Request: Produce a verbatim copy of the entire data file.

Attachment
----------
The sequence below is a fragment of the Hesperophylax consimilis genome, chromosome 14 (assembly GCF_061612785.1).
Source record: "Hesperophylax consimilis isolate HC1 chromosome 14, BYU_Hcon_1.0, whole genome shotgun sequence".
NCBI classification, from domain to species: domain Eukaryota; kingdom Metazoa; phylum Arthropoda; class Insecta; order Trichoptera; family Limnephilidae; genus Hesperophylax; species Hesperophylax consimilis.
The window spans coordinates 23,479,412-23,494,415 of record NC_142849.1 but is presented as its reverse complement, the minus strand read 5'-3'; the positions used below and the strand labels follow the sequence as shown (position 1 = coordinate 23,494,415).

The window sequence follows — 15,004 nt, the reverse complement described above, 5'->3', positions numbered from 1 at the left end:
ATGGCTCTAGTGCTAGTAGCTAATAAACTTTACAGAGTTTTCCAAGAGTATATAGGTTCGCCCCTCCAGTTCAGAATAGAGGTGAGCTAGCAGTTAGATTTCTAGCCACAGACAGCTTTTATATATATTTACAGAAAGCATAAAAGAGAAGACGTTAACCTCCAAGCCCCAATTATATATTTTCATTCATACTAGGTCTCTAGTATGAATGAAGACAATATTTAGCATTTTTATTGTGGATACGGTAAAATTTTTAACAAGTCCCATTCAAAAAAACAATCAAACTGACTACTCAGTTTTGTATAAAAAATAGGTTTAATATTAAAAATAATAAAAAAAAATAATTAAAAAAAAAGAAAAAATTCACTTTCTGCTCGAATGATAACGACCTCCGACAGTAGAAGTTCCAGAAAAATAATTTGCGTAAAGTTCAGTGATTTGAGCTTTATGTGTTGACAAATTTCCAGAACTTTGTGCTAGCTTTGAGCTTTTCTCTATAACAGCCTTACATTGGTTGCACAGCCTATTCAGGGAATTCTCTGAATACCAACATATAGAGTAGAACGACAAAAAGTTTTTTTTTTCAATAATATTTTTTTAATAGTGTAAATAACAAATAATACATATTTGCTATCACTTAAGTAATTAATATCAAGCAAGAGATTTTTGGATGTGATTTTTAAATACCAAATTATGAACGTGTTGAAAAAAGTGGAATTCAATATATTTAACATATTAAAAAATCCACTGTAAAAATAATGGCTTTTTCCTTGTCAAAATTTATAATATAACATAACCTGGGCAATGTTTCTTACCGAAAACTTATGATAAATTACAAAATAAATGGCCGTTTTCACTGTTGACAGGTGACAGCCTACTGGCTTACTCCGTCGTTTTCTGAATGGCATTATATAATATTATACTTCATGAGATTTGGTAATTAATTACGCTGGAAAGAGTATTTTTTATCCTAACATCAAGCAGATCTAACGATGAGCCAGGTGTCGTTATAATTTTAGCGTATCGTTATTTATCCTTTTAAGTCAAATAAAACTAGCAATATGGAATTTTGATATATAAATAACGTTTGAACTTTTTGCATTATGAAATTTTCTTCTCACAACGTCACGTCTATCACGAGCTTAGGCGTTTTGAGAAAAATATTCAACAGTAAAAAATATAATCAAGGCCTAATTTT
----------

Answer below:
The sequence below is a fragment of the Hesperophylax consimilis genome, chromosome 14 (assembly GCF_061612785.1).
Source record: "Hesperophylax consimilis isolate HC1 chromosome 14, BYU_Hcon_1.0, whole genome shotgun sequence".
NCBI classification, from domain to species: domain Eukaryota; kingdom Metazoa; phylum Arthropoda; class Insecta; order Trichoptera; family Limnephilidae; genus Hesperophylax; species Hesperophylax consimilis.
The window spans coordinates 23,479,412-23,494,415 of record NC_142849.1 but is presented as its reverse complement, the minus strand read 5'-3'; the positions used below and the strand labels follow the sequence as shown (position 1 = coordinate 23,494,415).

The window sequence follows — 15,004 nt, the reverse complement described above, 5'->3', positions numbered from 1 at the left end:
ATGGCTCTAGTGCTAGTAGCTAATAAACTTTACAGAGTTTTCCAAGAGTATATAGGTTCGCCCCTCCAGTTCAGAATAGAGGTGAGCTAGCAGTTAGATTTCTAGCCACAGACAGCTTTTATATATATTTACAGAAAGCATAAAAGAGAAGACGTTAACCTCCAAGCCCCAATTATATATTTTCATTCATACTAGGTCTCTAGTATGAATGAAGACAATATTTAGCATTTTTATTGTGGATACGGTAAAATTTTTAACAAGTCCCATTCAAAAAAACAATCAAACTGACTACTCAGTTTTGTATAAAAAATAGGTTTAATATTAAAAATAATAAAAAAAAATAATTAAAAAAAAAGAAAAAATTCACTTTCTGCTCGAATGATAACGACCTCCGACAGTAGAAGTTCCAGAAAAATAATTTGCGTAAAGTTCAGTGATTTGAGCTTTATGTGTTGACAAATTTCCAGAACTTTGTGCTAGCTTTGAGCTTTTCTCTATAACAGCCTTACATTGGTTGCACAGCCTATTCAGGGAATTCTCTGAATACCAACATATAGAGTAGAACGACAAAAAGTTTTTTTTTTCAATAATATTTTTTTAATAGTGTAAATAACAAATAATACATATTTGCTATCACTTAAGTAATTAATATCAAGCAAGAGATTTTTGGATGTGATTTTTAAATACCAAATTATGAACGTGTTGAAAAAAGTGGAATTCAATATATTTAACATATTAAAAAATCCACTGTAAAAATAATGGCTTTTTCCTTGTCAAAATTTATAATATAACATAACCTGGGCAATGTTTCTTACCGAAAACTTATGATAAATTACAAAATAAATGGCCGTTTTCACTGTTGACAGGTGACAGCCTACTGGCTTACTCCGTCGTTTTCTGAATGGCATTATATAATATTATACTTCATGAGATTTGGTAATTAATTACGCTGGAAAGAGTATTTTTTATCCTAACATCAAGCAGATCTAACGATGAGCCAGGTGTCGTTATAATTTTAGCGTATCGTTATTTATCCTTTTAAGTCAAATAAAACTAGCAATATGGAATTTTGATATATAAATAACGTTTGAACTTTTTGCATTATGAAATTTTCTTCTCACAACGTCACGTCTATCACGAGCTTAGGCGTTTTGAGAAAAATATTCAACAGTAAAAAATATAATCAAGGCCTAATTTT